Is all avoidance bad?
Not all avoidance is bad. It can be helpful to learn ways to focus your thoughts and feelings on things that are not related to the trauma. Distraction is a useful skill that can help you to get on with your daily life after a trauma. It can allow you to go to school or work, or buy groceries, even in the face of difficult life events. Although distraction and avoidance can be helpful in the short-term, they should not be your primary way of coping.
How can you learn to cope with difficult thoughts and feelings?
You may be afraid that if you let yourself feel difficult emotions, they might overwhelm you. You may be afraid that if you start crying, you’ll cry forever. Or you may worry that if you experience the anger inside you, you might lose control. Therapy can help you learn to deal with your thoughts and feelings about the trauma instead of being afraid of them.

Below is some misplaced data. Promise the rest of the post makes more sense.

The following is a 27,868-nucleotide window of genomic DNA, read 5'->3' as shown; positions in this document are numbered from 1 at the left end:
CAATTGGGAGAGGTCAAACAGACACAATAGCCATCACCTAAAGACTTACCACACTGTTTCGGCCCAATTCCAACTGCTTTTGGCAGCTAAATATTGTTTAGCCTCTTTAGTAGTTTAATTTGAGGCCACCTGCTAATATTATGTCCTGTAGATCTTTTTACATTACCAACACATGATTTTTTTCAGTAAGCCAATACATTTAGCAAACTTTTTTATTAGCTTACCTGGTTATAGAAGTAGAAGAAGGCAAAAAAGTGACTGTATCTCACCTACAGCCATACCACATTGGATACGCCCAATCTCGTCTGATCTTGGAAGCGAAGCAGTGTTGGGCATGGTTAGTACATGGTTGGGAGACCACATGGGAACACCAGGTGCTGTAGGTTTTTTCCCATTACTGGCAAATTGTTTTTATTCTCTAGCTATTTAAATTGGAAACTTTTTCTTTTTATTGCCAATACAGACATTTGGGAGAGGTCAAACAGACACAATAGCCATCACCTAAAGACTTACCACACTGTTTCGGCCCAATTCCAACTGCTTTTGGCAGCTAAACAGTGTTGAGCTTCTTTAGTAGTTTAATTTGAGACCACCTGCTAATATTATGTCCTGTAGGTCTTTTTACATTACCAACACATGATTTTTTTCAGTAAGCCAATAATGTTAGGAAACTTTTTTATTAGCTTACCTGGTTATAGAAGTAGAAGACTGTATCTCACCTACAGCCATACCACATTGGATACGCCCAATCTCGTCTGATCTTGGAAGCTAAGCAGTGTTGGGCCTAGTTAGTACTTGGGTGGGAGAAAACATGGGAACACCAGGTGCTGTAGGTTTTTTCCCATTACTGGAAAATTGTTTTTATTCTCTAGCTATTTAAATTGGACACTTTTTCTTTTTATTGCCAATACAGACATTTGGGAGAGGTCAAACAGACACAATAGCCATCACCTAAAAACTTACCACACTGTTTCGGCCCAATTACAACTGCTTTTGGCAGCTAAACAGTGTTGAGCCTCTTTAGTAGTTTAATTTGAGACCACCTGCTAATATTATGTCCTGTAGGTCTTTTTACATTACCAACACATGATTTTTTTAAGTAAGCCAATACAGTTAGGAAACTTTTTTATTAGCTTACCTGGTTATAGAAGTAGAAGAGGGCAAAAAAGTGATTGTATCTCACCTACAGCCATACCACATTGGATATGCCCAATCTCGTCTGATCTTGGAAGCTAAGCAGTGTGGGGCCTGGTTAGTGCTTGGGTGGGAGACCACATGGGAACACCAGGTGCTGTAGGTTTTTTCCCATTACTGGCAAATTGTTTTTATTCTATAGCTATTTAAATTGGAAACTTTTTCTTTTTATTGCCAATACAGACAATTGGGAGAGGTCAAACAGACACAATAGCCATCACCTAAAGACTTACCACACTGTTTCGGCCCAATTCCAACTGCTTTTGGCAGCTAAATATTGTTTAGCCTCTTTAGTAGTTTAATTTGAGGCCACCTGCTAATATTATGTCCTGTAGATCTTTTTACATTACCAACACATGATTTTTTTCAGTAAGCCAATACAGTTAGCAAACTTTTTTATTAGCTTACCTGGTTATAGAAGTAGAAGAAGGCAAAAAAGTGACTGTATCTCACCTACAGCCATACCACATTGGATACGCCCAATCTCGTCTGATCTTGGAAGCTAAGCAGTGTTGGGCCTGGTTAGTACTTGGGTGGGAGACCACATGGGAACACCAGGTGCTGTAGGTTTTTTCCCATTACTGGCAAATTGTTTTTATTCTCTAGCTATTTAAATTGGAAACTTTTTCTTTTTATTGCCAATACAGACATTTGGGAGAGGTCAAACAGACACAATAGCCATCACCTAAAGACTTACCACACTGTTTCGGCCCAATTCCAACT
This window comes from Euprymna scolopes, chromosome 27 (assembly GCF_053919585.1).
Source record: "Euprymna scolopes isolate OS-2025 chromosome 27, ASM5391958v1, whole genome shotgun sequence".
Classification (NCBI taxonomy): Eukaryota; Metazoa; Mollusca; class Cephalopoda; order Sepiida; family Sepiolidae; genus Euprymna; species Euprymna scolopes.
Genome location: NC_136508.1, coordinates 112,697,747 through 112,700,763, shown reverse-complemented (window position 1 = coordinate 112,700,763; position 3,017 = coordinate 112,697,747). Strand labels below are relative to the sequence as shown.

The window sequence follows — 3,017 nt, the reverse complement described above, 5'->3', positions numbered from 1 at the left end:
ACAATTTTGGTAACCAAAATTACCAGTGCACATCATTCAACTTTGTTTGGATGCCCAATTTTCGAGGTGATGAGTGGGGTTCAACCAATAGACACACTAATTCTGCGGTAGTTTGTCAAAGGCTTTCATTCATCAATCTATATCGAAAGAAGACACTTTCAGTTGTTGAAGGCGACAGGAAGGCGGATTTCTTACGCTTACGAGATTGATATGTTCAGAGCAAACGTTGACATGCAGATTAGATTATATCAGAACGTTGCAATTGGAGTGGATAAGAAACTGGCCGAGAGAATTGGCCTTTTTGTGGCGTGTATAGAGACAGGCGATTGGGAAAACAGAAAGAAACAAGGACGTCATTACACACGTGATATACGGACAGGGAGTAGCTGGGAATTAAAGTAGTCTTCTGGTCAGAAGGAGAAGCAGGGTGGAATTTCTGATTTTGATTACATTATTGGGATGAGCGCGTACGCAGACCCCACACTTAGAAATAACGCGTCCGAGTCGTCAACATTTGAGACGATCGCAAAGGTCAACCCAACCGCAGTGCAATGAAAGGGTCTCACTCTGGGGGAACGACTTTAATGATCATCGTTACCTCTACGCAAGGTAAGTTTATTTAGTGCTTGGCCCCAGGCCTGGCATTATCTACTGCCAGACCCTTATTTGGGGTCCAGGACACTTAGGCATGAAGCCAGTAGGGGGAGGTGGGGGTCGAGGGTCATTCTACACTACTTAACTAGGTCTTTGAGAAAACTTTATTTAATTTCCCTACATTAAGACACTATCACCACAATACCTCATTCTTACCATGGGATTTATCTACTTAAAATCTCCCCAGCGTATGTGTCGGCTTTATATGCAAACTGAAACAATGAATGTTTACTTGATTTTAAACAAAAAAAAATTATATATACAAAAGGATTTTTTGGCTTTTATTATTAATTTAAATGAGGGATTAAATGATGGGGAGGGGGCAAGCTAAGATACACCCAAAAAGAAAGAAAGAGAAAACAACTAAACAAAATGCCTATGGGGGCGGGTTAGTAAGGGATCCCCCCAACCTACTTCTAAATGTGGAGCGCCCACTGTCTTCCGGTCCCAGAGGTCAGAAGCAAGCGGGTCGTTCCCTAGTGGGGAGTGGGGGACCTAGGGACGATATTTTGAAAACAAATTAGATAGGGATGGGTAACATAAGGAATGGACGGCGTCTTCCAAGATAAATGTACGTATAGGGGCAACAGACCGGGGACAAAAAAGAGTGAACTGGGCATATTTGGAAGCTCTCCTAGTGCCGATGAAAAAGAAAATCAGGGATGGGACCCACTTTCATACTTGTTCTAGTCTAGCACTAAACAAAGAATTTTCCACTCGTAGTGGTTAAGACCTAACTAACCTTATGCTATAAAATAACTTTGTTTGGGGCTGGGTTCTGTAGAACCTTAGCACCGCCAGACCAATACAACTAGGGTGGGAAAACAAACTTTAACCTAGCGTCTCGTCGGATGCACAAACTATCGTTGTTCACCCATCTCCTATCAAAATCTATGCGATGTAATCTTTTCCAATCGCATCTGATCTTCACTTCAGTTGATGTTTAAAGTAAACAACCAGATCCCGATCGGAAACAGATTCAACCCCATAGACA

Reminders of Trauma: Anniversaries
On the anniversary of a traumatic event, some survivors have an increase in distress. These “anniversary reactions” can range from feeling mildly upset for a day or two to a more extreme reaction with more severe mental health or medical symptoms.
Why do people have anniversary reactions?
The anniversary date itself may trigger a memory. For example, in a case such as the September 11, 2001 attacks, the date serves as a strong reminder. Since people refer to those attacks with the date on which they occurred, it is hard for anyone who knows about that event to go through that day without being reminded of what happened. Triggers may also seem to come from out of the blue around the time of an anniversary. They may happen while you are at work, home, or relaxing.